Recently developed computational techniques have been used to reduce muscle activation patterns of high complexity to a simple synergy organization and to bring new insights to the long-standing degrees of freedom problem in motor control. We used a nonnegative factorization approach to identify muscle synergies during postural responses in the cat and to examine the functional significance of such synergies for natural behaviors. We hypothesized that the simplification of neural control afforded by muscle synergies must be matched by a similar reduction in degrees of freedom at the biomechanical level. Electromyographic data were recorded from 8–15 hindlimb muscles of cats exposed to 16 directions of support surface translation. Results showed that as few as four synergies could account for >95% of the automatic postural response across all muscles and all directions. Each synergy was activated for a specific set of perturbation directions, and moreover, each was correlated with a unique vector of endpoint force under the limb. We suggest that, within the context of active balance control, postural synergies reflect a neural command signal that specifies endpoint force of a limb.
Active balancing requires controlling a large number of muscles and joints across all four limbs, trunk, and neck. The concept of synergies was proposed by Bernstein (1967) as a strategy for grouping output variables to simplify control. Previous attempts to identify muscle synergies failed to account for the high degree of complexity in natural behaviors because they assumed that each muscle may belong to only one synergy (Buchanan et al. 1986; Lee 1984; Macpherson 1991; Soechting and Lacquaniti 1989). Thus the use of synergies for analyzing natural motor behaviors was questioned (Macpherson 1991). Recently, synergies at the muscle activation level have been identified using nonnegative matrix factorization (Tresch et al. 2002). With this technique, each muscle can be simultaneously activated by multiple synergies, so no two muscle activation patterns are exactly alike, yet significant partial correlations may exist across many muscles. These findings suggest that the nervous system may use a limited set of control signals to activate a large number of muscles, yet still achieve the flexibility and variability characteristic of natural behaviors.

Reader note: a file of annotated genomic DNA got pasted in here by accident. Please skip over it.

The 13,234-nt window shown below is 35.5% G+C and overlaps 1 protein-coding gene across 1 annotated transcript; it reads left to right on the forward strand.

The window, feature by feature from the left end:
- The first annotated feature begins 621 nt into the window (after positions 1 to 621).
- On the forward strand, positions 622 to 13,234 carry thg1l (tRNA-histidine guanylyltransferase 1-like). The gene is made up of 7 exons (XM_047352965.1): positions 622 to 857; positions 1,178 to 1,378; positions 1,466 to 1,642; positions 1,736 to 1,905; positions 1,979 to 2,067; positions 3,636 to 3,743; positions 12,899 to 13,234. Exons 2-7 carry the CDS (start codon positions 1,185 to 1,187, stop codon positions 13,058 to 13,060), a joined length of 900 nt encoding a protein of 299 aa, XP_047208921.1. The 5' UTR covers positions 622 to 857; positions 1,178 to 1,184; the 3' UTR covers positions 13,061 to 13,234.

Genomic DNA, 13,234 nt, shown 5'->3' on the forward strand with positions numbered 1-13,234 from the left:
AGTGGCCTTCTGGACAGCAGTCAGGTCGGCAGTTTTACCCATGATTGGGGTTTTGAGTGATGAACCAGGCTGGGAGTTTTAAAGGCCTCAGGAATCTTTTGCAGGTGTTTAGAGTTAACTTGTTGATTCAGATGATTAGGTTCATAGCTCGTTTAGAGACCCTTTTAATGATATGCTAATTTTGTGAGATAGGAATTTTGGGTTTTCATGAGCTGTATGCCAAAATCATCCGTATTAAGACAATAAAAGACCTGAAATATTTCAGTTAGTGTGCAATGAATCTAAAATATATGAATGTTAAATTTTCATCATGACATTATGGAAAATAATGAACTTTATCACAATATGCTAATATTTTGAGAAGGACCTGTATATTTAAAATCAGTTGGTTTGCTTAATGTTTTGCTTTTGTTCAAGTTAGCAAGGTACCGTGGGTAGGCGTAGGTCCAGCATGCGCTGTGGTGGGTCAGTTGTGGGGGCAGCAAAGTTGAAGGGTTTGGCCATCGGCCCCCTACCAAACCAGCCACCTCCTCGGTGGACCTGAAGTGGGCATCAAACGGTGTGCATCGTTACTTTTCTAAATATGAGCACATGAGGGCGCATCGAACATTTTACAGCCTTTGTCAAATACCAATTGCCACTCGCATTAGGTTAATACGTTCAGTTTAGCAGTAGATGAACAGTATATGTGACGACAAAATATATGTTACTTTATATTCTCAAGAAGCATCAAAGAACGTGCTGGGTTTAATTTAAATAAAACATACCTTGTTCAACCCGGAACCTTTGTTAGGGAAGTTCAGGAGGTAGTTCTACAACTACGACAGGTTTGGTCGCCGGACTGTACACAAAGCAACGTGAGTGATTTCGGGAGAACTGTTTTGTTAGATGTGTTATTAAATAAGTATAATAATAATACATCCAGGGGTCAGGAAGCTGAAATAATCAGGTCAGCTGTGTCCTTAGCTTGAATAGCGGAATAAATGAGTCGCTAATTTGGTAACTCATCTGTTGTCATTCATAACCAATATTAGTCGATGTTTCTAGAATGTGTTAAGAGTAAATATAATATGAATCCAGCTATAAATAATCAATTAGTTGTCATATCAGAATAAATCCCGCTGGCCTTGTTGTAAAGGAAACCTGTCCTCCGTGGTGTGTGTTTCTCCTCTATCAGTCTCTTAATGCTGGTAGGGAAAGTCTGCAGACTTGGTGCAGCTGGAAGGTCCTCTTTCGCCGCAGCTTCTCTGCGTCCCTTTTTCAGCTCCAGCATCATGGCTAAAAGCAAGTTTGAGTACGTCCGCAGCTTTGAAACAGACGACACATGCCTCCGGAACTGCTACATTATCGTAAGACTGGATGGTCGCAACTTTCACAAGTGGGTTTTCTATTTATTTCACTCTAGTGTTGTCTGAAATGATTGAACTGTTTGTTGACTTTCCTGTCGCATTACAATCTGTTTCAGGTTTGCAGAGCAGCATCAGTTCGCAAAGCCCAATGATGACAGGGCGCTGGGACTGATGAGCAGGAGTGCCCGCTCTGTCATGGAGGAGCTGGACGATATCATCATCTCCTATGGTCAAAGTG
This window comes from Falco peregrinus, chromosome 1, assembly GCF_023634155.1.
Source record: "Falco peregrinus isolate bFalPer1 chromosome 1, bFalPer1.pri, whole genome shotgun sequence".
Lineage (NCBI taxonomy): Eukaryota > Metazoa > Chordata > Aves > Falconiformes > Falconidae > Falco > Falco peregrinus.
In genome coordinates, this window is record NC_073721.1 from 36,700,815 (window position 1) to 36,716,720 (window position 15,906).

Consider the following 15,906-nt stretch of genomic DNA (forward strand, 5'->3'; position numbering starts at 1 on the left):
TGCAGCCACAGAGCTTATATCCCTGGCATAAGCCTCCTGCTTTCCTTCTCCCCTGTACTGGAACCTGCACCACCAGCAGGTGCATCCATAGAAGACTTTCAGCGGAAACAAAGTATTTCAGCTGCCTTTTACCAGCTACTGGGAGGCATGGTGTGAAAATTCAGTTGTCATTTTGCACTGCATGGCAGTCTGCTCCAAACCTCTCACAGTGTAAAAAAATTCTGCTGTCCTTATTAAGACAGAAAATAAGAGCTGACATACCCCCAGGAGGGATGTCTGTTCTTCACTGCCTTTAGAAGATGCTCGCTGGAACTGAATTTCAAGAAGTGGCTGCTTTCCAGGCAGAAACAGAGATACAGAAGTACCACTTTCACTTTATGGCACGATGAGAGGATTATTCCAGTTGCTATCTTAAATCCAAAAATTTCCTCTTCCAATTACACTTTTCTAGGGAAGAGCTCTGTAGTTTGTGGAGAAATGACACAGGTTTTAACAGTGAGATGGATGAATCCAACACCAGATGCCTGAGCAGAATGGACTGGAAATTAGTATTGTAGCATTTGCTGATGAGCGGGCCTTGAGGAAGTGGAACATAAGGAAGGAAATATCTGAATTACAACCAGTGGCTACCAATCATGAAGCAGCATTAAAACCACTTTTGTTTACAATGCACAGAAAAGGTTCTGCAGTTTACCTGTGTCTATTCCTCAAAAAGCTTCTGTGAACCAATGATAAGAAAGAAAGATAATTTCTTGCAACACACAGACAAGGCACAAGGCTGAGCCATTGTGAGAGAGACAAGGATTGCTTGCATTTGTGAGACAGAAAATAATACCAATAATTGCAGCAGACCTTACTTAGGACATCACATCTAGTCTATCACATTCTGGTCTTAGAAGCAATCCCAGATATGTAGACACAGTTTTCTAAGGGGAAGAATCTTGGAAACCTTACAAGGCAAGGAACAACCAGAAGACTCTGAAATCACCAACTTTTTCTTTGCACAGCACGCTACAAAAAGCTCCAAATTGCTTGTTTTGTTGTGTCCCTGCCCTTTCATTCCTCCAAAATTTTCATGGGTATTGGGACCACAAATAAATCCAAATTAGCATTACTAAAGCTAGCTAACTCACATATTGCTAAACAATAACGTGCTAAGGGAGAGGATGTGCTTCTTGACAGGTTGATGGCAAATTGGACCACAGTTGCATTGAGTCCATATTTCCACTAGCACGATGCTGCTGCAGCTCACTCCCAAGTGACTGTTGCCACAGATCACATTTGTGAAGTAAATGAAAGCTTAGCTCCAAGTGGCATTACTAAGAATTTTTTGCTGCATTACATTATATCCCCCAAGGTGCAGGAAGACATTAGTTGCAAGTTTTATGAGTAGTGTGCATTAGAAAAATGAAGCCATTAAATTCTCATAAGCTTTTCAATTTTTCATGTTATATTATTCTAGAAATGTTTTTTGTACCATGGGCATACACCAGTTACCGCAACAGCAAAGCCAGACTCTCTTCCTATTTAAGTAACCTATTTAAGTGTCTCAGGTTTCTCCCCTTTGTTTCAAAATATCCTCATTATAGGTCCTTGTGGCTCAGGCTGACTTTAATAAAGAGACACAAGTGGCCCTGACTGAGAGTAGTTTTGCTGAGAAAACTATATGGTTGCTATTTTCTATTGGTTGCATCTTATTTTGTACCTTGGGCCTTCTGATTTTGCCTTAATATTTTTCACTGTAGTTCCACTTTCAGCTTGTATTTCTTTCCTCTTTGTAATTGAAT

If synergies exist, what is the nature of the command signal, and furthermore, what is the biomechanical significance of each synergy? We hypothesized that the modularity in control afforded by a synergy organization must be matched by a similar reduction in degrees of freedom at the biomechanical level. To this end, we studied how synergy activation levels and biomechanical signals varied during the automatic postural response in cats to linear translation of the support surface in 16 directions in the horizontal plane.